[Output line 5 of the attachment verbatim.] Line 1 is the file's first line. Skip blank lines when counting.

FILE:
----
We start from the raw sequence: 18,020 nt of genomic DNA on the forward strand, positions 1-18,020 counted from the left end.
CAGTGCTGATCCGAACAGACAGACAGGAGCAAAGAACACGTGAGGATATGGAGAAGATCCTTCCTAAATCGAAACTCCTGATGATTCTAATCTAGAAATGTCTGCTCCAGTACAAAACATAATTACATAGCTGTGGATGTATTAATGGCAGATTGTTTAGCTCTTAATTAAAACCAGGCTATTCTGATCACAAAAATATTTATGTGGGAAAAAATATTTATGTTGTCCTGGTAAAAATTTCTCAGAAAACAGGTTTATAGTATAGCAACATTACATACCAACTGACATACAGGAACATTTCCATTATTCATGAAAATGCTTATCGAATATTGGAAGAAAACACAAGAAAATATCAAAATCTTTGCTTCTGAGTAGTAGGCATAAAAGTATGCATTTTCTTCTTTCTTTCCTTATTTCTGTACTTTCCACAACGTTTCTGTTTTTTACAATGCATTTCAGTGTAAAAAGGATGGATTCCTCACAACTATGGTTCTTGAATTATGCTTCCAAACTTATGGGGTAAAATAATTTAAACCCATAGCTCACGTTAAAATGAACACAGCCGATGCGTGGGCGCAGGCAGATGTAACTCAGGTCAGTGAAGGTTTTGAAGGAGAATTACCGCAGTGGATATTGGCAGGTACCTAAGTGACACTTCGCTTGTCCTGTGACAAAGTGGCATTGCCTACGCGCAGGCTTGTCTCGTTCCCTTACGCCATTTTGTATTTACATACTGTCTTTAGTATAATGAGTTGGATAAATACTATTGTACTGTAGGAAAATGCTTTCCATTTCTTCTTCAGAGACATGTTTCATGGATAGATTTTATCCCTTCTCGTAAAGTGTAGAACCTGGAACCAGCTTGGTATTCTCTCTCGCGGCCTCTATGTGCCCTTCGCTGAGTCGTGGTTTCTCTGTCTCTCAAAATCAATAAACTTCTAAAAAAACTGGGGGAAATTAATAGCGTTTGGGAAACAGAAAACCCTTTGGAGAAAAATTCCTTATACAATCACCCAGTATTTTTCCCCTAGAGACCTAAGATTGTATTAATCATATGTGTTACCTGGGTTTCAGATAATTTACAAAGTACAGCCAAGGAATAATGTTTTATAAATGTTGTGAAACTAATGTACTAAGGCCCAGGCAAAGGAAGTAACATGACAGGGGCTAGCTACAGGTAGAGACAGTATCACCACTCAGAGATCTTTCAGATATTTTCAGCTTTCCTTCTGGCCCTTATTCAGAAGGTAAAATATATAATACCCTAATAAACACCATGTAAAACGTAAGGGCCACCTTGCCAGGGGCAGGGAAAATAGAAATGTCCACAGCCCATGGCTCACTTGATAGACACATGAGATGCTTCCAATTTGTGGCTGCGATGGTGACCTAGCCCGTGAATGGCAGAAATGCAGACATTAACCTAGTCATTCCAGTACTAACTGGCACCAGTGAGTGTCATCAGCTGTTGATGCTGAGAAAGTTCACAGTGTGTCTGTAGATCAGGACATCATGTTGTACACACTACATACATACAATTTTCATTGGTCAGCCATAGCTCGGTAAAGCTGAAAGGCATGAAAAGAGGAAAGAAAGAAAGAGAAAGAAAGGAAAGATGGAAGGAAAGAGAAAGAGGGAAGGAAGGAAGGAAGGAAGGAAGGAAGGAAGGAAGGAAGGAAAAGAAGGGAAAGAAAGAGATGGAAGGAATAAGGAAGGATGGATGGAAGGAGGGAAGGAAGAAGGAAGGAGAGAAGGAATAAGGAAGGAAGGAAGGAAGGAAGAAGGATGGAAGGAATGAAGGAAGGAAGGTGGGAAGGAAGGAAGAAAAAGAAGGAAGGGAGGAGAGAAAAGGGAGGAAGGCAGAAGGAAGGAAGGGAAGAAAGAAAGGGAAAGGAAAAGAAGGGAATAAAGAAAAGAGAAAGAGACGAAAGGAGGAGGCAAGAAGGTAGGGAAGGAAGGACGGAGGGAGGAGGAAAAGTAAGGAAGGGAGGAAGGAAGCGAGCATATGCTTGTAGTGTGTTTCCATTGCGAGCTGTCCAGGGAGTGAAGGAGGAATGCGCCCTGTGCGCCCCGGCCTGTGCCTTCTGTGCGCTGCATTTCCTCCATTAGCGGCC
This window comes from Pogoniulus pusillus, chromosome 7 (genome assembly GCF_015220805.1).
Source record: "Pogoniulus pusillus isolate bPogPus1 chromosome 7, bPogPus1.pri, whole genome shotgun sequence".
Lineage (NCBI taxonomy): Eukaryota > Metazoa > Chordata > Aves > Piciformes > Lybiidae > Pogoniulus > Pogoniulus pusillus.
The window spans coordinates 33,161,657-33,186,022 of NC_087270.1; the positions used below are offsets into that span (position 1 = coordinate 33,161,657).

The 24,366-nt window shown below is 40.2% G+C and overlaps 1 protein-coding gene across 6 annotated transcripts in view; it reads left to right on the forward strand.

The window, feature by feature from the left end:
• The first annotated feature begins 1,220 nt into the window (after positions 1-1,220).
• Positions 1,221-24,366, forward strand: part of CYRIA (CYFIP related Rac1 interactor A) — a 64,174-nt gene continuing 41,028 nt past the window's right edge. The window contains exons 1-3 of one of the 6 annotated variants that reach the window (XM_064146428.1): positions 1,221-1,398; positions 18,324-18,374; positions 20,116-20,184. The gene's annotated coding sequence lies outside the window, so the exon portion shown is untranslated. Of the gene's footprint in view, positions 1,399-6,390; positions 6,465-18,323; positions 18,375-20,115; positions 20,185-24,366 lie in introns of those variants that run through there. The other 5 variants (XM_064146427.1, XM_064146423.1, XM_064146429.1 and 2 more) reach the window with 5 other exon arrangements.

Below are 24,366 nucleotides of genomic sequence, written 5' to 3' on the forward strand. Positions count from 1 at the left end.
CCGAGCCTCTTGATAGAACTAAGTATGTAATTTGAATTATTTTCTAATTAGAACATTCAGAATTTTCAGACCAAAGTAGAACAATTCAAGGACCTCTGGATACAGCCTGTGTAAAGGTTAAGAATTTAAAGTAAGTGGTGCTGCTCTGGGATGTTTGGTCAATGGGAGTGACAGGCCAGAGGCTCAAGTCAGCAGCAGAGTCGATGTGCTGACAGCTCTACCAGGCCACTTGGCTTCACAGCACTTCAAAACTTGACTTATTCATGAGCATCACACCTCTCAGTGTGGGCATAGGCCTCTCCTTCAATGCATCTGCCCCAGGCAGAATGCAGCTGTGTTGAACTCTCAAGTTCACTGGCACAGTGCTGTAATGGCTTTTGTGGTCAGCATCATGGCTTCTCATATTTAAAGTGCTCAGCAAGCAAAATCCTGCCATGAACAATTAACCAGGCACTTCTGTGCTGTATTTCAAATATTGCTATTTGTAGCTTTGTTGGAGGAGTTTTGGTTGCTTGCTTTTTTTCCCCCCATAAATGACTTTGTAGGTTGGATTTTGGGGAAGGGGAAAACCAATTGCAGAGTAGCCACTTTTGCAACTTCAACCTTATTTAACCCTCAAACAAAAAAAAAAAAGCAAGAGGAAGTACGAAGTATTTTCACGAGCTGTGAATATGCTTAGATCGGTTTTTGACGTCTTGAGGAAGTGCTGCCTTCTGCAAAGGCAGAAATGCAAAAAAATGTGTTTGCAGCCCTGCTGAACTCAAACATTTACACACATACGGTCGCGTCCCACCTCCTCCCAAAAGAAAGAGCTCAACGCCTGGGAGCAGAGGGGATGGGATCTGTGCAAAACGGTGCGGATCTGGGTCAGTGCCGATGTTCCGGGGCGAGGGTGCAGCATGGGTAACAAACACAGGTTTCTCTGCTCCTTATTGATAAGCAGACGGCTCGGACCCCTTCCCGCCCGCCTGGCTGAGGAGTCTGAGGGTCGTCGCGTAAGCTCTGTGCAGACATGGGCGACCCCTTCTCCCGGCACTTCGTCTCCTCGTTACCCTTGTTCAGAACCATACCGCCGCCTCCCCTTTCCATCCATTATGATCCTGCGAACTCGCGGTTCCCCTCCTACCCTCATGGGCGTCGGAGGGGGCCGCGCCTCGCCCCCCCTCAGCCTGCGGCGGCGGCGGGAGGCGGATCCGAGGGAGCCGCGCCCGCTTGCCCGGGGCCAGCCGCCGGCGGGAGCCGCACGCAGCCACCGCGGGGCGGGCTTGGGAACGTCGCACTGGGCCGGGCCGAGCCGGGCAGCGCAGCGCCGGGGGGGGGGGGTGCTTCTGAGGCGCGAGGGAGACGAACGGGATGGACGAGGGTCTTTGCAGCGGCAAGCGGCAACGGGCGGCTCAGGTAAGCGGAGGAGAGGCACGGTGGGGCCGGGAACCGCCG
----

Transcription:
Lineage (NCBI taxonomy): Eukaryota > Metazoa > Chordata > Aves > Piciformes > Lybiidae > Pogoniulus > Pogoniulus pusillus.